Subie feels the opposite: four centuries is long enough, especially when nobody’s even sure Beako was given the right book! He’d rather she break the promise to keep her alive. Negotiations break down when Beatrice asks with all earnestness if Subaru can be “that person” for her. He says no way, and she ejects him from her library, where he encounters Otto and Petra, cornered by Mabeasts.

Meili (or Maylie if you prefer) is indeed on the scene, riding a giant “Rock Piggie” or Hippo. After grabbing Subie, Otto, and Petra (with Rem on her back) getting them out of the mansion, Frederica vows to hold Maylie off while Subaru and Otto get Rem and Petra to safety.

Unlike last time she fought, Fred’s not prepared to die so soon after meeting seeing her brother again, so she promises Petra she’ll take care not to let herself get killed. Unfortunately, Subaru and Otto have another obstacle: the Guiltylowe, who is immune to the mabeast ward. With both Tinzel siblings occupied, can these two lads handle this boss? To be continued.

The episode makes a clean break from the events at the mansion and returns to Emilia tackling the second trial. I appreciated this as Subie’s side of the story already has a lot of moving parts and cutting back and forth between him and Emilia would have added needless complexity and hampered the flow of both.

Instead, we stick with Emilia to the end of the episode, bearing witness to the entirety of her second trial. While she confronted her past in the first trial, the second is all about an “unthinkable”, i.e. alternate present (or at least near-present, as Emilia still seems slightly younger than her true present form). But the bottom line is this: she’s grown into a lovely young lady under the continued care of Mother Fortuna, who is still alive.

On an absolutely perfect day, an alive and non-crazed Betelgeuse comes calling, and the three set out for a picnic by the lake. Fortuna is dressed up for the occasion and Geuse cannot help but compliment her, which only makes her embarrassed and self-conscious. On their way to the lake, they pass by three other inhabitants of Elior, for whom Fortuna, Lia, and Geuse look like a tight-knit family.

Emilia uses the picnic to bring up the prospect of no longer beating around the bush and making their little family unit an official thing. While Geuse is worried that rumors about him and Fortuna could affect her very important job, but Lia believes it’s too late to worry about others’ opinions, and in any case those opinions are wholly positive, so why not become a family?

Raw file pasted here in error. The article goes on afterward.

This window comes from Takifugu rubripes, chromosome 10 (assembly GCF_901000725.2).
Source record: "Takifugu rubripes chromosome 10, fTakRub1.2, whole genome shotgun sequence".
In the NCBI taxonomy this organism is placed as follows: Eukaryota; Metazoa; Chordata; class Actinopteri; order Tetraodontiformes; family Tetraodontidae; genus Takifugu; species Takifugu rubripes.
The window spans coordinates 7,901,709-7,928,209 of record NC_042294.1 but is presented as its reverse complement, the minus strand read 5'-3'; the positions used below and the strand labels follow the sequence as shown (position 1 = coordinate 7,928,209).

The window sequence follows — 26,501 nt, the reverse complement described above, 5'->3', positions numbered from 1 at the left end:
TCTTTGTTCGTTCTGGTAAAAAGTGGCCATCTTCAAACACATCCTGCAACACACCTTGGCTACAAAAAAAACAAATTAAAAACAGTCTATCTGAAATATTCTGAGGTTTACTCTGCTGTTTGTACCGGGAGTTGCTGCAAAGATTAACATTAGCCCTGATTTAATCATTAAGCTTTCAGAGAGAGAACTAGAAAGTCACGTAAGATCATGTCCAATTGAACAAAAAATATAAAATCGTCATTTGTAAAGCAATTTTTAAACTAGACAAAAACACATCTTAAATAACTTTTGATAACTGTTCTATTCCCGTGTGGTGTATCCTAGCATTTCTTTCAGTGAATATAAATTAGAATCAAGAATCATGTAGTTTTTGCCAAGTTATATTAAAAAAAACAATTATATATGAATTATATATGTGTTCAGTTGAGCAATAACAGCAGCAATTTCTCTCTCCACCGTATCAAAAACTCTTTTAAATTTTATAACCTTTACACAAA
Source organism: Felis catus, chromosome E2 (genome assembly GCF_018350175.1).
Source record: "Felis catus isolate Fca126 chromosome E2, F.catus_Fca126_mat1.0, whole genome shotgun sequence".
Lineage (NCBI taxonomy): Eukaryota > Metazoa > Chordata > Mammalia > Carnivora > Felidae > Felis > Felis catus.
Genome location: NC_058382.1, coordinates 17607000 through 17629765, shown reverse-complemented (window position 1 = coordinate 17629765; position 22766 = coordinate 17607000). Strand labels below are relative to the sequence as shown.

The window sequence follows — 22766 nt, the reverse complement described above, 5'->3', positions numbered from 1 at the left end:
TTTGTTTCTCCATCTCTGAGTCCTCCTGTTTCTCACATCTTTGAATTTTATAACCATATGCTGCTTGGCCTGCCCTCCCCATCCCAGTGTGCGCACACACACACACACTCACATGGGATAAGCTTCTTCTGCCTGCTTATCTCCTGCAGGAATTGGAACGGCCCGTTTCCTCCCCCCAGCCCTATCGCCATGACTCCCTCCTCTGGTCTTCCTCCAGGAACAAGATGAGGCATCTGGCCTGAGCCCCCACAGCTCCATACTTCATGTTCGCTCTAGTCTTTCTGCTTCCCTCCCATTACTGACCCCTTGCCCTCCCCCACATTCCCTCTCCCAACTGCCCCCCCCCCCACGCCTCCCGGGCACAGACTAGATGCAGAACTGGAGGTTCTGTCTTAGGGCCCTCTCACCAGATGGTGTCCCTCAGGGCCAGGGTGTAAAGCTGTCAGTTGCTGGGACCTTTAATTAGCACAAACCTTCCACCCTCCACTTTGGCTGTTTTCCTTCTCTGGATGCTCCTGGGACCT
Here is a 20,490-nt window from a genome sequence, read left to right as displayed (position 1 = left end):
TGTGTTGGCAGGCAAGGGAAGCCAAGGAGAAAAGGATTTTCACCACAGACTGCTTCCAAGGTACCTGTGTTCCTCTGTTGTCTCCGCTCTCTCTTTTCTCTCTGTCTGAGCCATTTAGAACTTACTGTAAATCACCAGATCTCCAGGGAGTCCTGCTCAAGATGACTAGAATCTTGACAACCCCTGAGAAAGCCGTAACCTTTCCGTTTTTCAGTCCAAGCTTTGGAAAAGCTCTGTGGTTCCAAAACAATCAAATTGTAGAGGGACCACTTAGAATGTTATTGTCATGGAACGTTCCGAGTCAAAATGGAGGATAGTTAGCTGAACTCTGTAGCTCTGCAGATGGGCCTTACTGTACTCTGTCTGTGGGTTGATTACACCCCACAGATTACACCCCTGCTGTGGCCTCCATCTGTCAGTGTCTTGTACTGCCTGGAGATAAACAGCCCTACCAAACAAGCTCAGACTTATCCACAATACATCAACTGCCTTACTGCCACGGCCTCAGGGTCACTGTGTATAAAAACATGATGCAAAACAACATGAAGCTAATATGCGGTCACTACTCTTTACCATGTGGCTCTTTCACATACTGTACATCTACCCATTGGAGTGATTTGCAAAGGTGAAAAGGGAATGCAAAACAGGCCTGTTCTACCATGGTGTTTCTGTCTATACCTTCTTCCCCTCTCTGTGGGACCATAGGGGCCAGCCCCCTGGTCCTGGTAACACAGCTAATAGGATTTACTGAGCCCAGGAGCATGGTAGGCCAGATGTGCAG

Saying she has something in her eye and having said what she wanted to say, Emilia leaves “the rest” to the two “young kids”, tearfully saying “I love you both” as she walks away. She climbs a hill that overlooks the idyllic scene, and is soon joined by Archi. He agrees the two make a good match and Fortuna should “give more thought to her own happiness.”

But, Emilia remarks, clutching Fortuna’s hairpiece that is now in her hair. this world doesn’t exist anymore. Archi confirms it is the unthinkable present, and asks her if she wants to live there in happiness. But Emilia has already committed to the real world outside of this. She’s done being hidden and protected, and wants to be an admirable person, listing off everyone dead and alive who were also admirable in how they helped and indeed are still doing so as she speaks.

Archi turns into a thoroughly disgusted Echidna, but it was she who said that the other two trials would be a piece of cake after how Emilia acquitted herself in the first. And so it was! She was never seriously tempted to remain in a dream world that she knew could never truly be. Rather, she was simply grateful for the opportunity to see her family once more.

To complete the trial, she leaps off the bluff and straight into the water, briefly catching a glimpse of her face and noting that she looks less like Fortuna than she thought. From the depths of the lake, Emilia emerges from the Graveyard, and is surprised to find the village refugees are all there to greet her and celebrate her latest victory.

It’s not just the villagers, either: Ryuzu has come with all of the beast people from the Sanctuary. While some of them still don’t 100% trust her, they’ve seen how hard Garfiel worked, and they’re willing to stand and bear witness to her efforts. Just one more trial to go, which will doubtless be focused on the future, or the possible versions thereof. Emilia promises they’ll all have a nice talk once she’s come through the final trial in one piece.

Rating: 4/5 Stars